Logistics

‘Garden city most traffic-tangled’

Anil Urs Bengaluru | Updated on January 29, 2020 Published on January 29, 2020

Bengalureans, driving during peak hours, spend an extra 243 hours, ie, 10 days and three hours in traffic each year   -  THE HINDU

Drivers in Bengaluru expect to spend extra 71% time stuck in traffic: report

When it comes to traffic chaos, India’s garden city resembles more of a jungle these days. TomTom’s Traffic Index just confirms this harsh reality. The location technology specialist’s latest report, which details the traffic situation in 416 cities in 57 countries, says Bengaluru is the ‘Most Traffic Congested City’ in the world, with drivers expecting to spend an average of 71 per cent extra travel time stuck in traffic.

Bengalureans, driving during peak hours, spend an extra 243 hours, i.e., 10 days and three hours in traffic each year. The city’s heaviest congestion (103 per cent) was on August 20, 2019, while its lowest congestion (30 per cent) was on April 6, 2019.

Apart from Bengaluru, the other Indian cities that are among the top 10 most congested cities globally are Mumbai, at fourth position with 65 per cent congestion (same as the congestion level in 2018); Pune, at fifth position with 59 per cent congestion; and New Delhi, at eight position with 56 per cent congestion level.

As a result, four of the top 10 most congested cities in the TomTom Traffic Index 2019 are from India. The other global cities featured amongst the top 10 include Manila from the Philippines, Bogota from Colombia, Moscow from Russia, Lima from Peru, Istanbul from Turkey and Jakarta from Indonesia.

Mumbai madness

Mumbaikars driving during peak hours spend an extra 209 hours, i.e., 8 days and 17 hours in traffic each year. The city’s heaviest congestion (101 per cent) was on September 9, 2019, while its lowest congestion (19 per cent) was recorded on March 21, 2019.

Punekars driving during peak hours spend an extra 193 hours, i.e., 8 days and one hour in traffic each year. Pune features for the first time in the Traffic Index. The city’s heaviest congestion (93 per cent) was recorded on August 2, 2019, while its lowest congestion (30 per cent) was recorded on October 27, 2019.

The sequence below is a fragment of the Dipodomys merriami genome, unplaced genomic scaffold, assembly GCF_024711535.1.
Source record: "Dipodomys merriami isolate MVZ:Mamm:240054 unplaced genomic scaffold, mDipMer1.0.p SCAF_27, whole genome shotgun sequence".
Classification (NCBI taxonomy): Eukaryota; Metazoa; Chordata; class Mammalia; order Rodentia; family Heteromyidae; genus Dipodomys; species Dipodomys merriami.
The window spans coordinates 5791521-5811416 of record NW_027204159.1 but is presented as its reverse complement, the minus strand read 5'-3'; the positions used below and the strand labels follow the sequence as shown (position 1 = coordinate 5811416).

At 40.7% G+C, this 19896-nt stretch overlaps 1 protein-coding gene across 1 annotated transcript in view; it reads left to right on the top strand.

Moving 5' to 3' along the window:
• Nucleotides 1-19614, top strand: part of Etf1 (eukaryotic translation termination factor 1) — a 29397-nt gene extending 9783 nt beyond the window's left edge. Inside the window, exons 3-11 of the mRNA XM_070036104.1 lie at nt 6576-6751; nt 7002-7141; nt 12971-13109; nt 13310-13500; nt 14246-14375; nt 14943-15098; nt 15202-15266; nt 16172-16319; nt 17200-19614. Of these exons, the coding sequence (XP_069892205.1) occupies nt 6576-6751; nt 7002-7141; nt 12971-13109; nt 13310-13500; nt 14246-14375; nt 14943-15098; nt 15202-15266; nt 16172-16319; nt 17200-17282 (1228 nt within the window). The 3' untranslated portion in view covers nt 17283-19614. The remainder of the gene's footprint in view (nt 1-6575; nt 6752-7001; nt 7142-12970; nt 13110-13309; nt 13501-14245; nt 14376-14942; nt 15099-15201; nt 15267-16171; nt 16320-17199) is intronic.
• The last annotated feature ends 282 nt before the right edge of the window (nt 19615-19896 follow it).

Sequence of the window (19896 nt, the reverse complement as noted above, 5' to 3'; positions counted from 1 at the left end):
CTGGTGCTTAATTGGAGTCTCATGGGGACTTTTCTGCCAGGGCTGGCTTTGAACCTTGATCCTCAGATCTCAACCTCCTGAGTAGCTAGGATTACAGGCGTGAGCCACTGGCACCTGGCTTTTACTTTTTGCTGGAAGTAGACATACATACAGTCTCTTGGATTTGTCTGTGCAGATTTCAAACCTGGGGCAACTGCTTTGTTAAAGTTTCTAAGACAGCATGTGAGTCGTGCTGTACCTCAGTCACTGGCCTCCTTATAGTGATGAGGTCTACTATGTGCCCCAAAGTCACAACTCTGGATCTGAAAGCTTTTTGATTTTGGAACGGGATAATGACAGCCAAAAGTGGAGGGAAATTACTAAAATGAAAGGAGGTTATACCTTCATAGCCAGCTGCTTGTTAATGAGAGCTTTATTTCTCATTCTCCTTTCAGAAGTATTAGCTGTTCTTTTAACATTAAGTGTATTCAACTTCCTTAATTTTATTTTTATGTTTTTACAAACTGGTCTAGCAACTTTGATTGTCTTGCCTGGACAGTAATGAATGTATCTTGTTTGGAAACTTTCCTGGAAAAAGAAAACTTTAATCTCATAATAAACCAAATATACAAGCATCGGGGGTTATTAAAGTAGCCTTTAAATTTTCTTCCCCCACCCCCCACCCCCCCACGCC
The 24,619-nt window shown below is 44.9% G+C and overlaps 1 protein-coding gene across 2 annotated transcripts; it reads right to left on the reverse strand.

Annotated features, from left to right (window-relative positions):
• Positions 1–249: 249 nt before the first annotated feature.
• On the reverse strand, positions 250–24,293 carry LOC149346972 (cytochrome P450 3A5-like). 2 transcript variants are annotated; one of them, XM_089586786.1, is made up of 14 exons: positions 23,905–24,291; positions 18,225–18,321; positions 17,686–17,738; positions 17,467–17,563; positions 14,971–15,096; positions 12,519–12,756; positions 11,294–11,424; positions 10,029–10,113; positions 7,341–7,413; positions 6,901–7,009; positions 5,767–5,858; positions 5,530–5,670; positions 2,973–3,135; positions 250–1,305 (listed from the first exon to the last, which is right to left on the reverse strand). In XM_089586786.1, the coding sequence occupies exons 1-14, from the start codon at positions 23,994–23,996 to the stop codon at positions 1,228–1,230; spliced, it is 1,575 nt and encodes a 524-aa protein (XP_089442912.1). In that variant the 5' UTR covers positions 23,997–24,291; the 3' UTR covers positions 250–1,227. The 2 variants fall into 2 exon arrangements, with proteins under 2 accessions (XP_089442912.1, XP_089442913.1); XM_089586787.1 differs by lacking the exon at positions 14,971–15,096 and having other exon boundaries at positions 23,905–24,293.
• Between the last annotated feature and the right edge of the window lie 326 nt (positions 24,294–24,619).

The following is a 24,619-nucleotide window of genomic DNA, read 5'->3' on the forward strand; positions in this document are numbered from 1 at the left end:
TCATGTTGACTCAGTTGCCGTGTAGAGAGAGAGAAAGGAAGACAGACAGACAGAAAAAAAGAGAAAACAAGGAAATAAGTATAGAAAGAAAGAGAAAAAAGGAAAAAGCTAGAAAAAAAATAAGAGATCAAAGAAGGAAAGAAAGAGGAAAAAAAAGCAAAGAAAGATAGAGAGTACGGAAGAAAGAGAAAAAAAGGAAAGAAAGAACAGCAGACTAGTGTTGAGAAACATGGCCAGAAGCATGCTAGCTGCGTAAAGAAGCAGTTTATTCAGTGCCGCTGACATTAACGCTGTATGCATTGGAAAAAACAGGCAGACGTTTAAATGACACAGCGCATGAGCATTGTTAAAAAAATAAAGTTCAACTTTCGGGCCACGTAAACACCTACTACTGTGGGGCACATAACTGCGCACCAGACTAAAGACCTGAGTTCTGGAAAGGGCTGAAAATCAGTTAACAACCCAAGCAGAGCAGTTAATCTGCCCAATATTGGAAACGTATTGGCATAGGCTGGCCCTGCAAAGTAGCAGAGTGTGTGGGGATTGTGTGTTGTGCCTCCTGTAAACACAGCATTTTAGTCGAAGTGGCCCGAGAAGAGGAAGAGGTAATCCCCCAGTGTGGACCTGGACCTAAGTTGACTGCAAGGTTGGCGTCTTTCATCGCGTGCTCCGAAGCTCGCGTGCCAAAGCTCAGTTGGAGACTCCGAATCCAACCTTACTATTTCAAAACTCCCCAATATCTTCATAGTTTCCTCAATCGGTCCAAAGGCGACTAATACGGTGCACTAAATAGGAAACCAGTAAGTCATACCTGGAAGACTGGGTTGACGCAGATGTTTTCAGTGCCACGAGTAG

Delhiites driving during peak hours spend an extra 190 hours, i.e., 7 days and 22 hours in traffic each year. The city’s heaviest congestion (81 per cent) was recorded on October 23, 2019, while its lowest congestion (6 per cent) was recorded on March 21, 2019.

The cost of congestion

Traffic congestion has increased globally during the last decade, and 239 cities (57 per cent) that TomTom has included in the new Traffic Index report saw increased congestion levels between 2018 and 2019, with only 63 cities showing measurable decreases. This global increase in congestion, despite being an indicator of a strong economy, also costs economies a lot.

Werner van Huyssteen, General Manager, TomTom India, said: “Globally, there’s a long road to travel until congestion levels are brought under control. In time, the car-sharing services will help alleviate congestion; however, planners and policymakers need to use all the tools available to them to analyse traffic levels and impacts, so that they can take critical infrastructure decisions.”

Published on January 29, 2020
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